Core Labs CEO: Higher crude prices coming soon

Core Labs have more room to run?
Core Labs have more room to run?   

In Jim Cramer's vast career on Wall Street, he knows that when a CEO of a company with a great, long-term track record says his stock is misjudged by the market—it is time to listen.

Core Laboratories is a provider of reservoir production enhancement and management services to the oil and gas industry. It uses technology to analyze rock and fluids in the oil reservoirs to allow clients to improve production efficiency and figure out where to drill.

About three months ago Core Labs reported what was regarded as a disappointing quarter and the stock was slammed, plummeting 10.7 percent in a single session.

Since that time, the stock has pulled off a major turnaround, up 40 percent in less than three months. Then it was fueled even higher when it reported a spectacular quarter on Thursday, going up another 10 percent.

Could the return of Core Labs indicate higher prices for the oil patch? To find out more, Cramer spoke with Core Laboratories CEO David Demshur.





Oil pump jack
Douglas Knight | Getty Images

The CEO confirmed that on a constant currency basis, revenue would have been even higher this quarter, up 3 percent. And while the price of oil has dropped dramatically since last year, he attributed the higher revenues to ongoing international projects that are long term and have a significant amount of money invested.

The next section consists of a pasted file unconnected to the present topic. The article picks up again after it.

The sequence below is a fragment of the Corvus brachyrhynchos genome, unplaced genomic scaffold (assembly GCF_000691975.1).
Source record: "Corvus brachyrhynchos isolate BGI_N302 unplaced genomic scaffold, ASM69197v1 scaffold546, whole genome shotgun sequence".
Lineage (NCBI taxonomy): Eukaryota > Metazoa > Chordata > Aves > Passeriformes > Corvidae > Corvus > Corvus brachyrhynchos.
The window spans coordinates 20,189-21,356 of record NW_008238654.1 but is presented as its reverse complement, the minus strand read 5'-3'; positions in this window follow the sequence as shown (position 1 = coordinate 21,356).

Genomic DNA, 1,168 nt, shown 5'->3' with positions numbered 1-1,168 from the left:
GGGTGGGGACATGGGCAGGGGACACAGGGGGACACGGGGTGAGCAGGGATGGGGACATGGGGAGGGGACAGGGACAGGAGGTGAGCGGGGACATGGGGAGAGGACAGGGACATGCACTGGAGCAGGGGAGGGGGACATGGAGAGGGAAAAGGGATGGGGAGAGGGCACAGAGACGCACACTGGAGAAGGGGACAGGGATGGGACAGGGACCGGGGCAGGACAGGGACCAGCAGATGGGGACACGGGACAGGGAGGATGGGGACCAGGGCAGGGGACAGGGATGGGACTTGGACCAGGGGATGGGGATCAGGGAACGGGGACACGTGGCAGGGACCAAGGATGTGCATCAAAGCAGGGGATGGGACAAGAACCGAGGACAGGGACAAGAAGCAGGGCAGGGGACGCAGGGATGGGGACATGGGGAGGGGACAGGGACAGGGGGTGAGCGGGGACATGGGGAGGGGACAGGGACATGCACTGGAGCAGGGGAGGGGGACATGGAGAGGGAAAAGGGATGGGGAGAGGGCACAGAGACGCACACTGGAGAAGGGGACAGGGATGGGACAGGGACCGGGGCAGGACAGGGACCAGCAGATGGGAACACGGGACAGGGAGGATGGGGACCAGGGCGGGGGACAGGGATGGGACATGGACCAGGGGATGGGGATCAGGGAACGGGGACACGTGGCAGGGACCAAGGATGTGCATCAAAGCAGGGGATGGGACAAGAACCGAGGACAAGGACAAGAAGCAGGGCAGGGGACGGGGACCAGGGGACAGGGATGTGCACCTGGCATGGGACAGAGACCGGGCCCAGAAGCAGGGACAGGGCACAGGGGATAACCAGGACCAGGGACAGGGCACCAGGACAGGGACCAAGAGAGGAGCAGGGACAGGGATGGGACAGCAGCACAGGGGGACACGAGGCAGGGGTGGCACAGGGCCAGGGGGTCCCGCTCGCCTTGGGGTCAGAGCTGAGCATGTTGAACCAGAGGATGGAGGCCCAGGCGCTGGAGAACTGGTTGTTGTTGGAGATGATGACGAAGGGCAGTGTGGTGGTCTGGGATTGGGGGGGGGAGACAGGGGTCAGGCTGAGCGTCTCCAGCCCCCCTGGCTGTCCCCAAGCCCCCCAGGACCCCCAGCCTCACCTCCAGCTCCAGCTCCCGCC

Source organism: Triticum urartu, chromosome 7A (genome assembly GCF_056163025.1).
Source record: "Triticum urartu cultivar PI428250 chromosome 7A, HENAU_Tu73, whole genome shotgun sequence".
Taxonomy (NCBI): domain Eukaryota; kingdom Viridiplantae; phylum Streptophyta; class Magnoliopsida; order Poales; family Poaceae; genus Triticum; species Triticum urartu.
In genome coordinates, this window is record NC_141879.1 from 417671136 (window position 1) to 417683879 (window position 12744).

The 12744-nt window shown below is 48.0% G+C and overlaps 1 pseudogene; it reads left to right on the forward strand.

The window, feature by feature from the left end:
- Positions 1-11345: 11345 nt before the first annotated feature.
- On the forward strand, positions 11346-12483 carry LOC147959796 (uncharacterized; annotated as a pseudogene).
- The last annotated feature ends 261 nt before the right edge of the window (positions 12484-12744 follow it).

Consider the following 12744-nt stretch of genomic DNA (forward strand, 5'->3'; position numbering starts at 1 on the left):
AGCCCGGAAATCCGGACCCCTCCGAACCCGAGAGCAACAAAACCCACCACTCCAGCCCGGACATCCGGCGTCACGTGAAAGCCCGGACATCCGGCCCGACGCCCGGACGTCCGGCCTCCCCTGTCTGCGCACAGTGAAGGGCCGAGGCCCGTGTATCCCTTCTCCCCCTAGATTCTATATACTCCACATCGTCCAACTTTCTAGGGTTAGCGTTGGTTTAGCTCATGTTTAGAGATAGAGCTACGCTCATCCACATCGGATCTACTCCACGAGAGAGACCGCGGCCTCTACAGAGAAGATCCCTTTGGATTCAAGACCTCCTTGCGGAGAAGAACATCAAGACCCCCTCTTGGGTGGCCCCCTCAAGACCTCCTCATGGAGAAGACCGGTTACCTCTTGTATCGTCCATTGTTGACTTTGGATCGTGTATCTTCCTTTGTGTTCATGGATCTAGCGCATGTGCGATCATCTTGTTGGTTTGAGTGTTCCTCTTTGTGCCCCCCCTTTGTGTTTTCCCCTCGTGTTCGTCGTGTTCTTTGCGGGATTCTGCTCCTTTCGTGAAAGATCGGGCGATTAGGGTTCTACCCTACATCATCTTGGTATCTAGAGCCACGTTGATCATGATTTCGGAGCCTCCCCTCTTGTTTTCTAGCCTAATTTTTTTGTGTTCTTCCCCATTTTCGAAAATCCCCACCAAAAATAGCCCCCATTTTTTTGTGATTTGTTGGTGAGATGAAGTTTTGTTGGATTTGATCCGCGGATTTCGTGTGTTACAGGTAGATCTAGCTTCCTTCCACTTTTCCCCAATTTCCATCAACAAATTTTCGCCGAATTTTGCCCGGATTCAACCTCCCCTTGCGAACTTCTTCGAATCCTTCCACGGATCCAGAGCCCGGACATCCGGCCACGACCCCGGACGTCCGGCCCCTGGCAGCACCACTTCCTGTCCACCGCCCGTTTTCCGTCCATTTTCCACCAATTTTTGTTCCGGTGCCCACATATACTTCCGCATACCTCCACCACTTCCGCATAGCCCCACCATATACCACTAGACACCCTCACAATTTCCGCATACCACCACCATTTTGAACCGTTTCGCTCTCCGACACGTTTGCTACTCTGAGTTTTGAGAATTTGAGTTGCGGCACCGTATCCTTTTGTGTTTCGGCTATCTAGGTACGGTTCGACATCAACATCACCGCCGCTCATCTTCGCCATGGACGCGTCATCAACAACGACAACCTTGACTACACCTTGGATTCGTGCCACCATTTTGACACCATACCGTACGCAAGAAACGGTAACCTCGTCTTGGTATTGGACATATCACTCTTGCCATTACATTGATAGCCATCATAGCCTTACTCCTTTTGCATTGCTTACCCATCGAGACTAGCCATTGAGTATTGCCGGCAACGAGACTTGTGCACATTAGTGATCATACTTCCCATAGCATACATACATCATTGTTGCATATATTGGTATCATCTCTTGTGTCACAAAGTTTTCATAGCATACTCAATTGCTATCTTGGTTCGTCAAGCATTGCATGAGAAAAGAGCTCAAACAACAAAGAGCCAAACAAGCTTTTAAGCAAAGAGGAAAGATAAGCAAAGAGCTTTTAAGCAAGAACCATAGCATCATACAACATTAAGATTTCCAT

Demshur forecasted a significant drop in drilling worldwide, led by the United States by the end of the year. He cited that currently the U.S. is producing 9.2 million barrels per day, and by the end of the year it will fall below 9 million barrels per day. Thus, year over year, from 2014 to 2015, production will fall.

"As we speak, the U.S. oil production is rolling over…with those kind of decline curves, it doesn't take long when you cut the rig count in half to get a fall in U.S. production," Demshur said.

The CEO confirmed that around the world, they are starting to see that the amount of crude produced in countries such as Russia have fallen as well. He anticipates that any recent gains in the Middle East are not sustainable long-term.

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"So net-net by the end of the year we ought to see a very tight crude oil supply and demand market, higher crude prices with a v-shaped recovery activity led again by the shales in the United States."

Demshur added that based on brent and WTI crude prices on a constant dollar basis year over year, brent would currently be at $78 and WTI would be approaching $62 a barrel. Thus, by the end of the year in constant currency, brent would be priced in the $80s and WTI will be pushing $70.

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